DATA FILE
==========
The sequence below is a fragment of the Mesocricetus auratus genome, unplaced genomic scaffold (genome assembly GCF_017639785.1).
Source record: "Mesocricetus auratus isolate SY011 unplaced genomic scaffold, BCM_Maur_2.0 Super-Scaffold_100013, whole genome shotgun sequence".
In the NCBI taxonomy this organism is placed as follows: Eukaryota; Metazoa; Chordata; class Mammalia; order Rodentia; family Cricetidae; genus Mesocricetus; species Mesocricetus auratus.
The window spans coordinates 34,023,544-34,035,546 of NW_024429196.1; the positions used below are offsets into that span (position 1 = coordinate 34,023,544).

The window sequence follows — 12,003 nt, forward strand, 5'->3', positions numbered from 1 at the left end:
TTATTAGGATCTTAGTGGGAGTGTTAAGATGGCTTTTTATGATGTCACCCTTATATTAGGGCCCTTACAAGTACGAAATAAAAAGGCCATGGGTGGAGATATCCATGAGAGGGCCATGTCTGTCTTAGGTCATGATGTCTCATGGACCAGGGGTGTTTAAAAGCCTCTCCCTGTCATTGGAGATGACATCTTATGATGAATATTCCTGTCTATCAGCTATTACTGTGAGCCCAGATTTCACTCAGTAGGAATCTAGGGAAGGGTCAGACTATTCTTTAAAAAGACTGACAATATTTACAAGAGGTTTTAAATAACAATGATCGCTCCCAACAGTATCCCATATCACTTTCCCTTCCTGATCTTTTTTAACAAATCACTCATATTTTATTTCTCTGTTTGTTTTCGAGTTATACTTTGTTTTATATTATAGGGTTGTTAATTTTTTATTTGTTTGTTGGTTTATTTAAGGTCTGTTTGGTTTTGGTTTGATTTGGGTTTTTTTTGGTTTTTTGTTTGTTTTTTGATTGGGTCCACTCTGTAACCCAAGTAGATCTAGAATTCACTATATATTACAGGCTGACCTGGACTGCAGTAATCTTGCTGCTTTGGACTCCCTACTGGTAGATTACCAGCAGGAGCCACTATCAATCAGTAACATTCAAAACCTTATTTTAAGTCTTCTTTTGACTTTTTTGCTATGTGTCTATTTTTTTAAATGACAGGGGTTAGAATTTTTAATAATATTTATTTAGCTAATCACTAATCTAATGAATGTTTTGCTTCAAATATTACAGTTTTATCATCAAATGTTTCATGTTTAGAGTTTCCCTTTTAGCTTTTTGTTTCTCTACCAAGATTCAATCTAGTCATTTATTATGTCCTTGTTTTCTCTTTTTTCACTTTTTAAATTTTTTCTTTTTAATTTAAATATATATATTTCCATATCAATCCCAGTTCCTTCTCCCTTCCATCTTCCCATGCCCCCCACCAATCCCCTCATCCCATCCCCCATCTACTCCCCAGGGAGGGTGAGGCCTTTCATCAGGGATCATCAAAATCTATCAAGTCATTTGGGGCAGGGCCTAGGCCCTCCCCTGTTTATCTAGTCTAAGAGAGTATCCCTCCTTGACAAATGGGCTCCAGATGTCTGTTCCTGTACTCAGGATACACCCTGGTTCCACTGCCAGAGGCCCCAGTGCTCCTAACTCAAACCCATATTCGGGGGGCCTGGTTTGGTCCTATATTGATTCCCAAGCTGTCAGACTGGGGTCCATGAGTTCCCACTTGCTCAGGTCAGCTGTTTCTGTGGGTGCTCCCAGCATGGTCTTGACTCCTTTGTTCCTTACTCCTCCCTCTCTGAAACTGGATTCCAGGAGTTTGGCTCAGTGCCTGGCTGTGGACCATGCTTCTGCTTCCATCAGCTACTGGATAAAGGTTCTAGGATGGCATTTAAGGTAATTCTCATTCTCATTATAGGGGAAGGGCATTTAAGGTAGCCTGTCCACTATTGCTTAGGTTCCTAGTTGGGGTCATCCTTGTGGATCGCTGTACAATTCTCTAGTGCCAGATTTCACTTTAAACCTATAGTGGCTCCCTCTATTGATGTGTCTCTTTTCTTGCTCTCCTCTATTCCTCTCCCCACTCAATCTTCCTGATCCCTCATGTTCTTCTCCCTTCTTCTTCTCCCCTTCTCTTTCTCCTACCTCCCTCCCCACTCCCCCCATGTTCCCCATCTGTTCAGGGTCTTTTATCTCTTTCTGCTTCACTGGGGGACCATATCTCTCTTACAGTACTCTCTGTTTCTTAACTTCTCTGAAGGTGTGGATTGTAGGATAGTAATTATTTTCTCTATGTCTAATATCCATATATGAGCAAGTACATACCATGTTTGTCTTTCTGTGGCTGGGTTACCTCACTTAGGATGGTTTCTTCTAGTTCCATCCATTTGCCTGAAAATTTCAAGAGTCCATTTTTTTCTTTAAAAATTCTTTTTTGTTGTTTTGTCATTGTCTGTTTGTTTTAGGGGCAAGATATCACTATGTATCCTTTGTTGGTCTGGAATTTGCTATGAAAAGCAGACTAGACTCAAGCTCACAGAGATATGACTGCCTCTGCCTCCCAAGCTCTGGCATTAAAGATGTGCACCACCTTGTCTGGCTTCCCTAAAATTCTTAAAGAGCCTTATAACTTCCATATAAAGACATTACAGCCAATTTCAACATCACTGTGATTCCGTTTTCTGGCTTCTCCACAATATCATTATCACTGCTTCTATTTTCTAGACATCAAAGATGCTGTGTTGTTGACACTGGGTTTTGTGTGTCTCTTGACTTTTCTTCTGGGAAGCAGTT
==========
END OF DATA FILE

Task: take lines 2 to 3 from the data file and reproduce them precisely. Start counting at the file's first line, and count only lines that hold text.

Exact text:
Source record: "Mesocricetus auratus isolate SY011 unplaced genomic scaffold, BCM_Maur_2.0 Super-Scaffold_100013, whole genome shotgun sequence".
In the NCBI taxonomy this organism is placed as follows: Eukaryota; Metazoa; Chordata; class Mammalia; order Rodentia; family Cricetidae; genus Mesocricetus; species Mesocricetus auratus.